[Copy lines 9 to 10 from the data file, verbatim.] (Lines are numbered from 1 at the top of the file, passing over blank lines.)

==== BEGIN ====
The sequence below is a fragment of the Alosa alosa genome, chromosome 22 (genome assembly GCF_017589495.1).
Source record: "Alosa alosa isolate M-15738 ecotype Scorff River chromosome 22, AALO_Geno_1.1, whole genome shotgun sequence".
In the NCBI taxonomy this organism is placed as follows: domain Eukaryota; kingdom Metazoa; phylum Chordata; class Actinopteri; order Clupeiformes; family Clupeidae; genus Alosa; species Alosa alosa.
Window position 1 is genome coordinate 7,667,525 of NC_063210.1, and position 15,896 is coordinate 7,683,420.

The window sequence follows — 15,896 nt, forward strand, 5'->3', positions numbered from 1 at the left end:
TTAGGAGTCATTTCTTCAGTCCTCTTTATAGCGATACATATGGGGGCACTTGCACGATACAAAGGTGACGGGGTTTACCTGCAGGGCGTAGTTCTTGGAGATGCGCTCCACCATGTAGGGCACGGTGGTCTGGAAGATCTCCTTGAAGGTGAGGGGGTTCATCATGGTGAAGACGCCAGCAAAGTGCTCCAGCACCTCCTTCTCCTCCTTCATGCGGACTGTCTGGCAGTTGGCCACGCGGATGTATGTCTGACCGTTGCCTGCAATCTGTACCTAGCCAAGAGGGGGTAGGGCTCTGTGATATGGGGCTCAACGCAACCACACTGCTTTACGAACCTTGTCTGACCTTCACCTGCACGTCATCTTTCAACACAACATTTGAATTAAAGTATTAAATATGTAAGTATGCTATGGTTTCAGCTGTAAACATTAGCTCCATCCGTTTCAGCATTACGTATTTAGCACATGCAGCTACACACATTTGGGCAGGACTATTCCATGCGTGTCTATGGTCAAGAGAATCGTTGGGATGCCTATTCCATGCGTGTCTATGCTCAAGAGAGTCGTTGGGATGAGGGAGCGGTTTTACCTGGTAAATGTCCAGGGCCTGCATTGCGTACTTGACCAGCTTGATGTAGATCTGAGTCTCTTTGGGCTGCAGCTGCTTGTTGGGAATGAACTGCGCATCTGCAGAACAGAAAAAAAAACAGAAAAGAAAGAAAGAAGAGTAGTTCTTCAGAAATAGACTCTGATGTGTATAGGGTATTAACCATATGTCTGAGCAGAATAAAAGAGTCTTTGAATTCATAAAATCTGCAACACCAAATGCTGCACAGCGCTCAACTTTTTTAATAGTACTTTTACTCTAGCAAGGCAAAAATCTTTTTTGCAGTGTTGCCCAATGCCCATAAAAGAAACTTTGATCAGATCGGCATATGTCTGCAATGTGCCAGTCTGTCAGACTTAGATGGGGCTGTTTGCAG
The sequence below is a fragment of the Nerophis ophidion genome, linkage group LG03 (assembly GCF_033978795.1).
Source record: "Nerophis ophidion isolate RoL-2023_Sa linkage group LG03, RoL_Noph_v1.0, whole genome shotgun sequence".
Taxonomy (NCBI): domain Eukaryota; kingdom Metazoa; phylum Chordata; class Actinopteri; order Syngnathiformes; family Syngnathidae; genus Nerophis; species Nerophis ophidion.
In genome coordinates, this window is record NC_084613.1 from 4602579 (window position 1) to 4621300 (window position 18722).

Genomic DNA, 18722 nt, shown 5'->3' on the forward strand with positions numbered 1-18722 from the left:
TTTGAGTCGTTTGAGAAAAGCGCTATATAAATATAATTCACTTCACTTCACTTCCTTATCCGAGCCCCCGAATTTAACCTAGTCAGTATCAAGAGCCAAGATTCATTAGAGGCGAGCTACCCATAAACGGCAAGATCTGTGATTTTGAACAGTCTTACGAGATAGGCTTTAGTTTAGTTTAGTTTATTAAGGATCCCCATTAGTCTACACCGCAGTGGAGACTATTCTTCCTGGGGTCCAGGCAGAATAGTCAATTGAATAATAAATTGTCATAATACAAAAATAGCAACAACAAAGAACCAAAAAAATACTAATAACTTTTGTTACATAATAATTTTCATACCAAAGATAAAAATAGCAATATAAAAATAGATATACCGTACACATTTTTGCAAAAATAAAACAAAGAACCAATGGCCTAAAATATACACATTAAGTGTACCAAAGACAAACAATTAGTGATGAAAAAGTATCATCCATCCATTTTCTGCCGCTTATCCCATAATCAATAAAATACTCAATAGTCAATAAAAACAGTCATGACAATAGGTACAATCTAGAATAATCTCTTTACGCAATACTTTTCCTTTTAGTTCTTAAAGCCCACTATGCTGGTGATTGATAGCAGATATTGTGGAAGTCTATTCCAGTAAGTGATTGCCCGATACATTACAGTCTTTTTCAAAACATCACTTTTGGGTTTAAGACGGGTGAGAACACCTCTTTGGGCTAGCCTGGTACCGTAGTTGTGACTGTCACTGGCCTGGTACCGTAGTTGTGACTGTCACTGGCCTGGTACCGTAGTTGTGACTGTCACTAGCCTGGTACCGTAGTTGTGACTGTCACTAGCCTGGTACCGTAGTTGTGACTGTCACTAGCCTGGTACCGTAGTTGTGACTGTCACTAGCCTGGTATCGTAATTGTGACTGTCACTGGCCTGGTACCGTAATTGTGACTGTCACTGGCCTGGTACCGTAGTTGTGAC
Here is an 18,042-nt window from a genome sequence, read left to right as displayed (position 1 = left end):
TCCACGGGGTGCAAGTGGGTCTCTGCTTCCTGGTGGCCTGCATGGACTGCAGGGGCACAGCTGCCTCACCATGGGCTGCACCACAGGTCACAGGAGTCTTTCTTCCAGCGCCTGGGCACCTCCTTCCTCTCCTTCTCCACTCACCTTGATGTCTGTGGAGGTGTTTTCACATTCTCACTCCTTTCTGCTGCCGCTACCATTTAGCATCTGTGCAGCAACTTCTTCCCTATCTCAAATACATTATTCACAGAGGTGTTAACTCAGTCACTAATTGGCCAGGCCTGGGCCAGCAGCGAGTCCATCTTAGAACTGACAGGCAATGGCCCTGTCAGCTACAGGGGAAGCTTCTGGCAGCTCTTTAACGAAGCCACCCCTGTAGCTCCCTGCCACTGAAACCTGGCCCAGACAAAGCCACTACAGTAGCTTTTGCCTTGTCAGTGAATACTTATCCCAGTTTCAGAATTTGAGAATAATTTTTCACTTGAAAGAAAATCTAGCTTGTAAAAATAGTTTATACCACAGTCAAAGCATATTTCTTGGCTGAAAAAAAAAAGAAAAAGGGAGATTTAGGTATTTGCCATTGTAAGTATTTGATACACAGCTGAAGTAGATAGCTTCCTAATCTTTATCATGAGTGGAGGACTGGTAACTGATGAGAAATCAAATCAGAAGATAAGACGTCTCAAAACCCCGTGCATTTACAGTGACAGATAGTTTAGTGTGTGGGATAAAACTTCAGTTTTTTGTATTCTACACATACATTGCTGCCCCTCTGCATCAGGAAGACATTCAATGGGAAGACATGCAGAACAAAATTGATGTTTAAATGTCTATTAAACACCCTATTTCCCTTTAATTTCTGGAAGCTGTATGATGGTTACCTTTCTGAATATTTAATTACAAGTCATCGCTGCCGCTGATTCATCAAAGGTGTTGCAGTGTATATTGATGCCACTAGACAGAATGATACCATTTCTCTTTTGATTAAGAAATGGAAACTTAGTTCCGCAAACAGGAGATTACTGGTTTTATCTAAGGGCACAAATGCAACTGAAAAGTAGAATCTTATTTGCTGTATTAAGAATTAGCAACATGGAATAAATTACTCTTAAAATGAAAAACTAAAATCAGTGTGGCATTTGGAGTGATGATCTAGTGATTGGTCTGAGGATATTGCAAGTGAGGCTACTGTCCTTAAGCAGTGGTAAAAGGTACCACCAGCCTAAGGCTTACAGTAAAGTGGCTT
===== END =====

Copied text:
Taxonomy (NCBI): domain Eukaryota; kingdom Metazoa; phylum Chordata; class Actinopteri; order Syngnathiformes; family Syngnathidae; genus Nerophis; species Nerophis ophidion.
In genome coordinates, this window is record NC_084613.1 from 4602579 (window position 1) to 4621300 (window position 18722).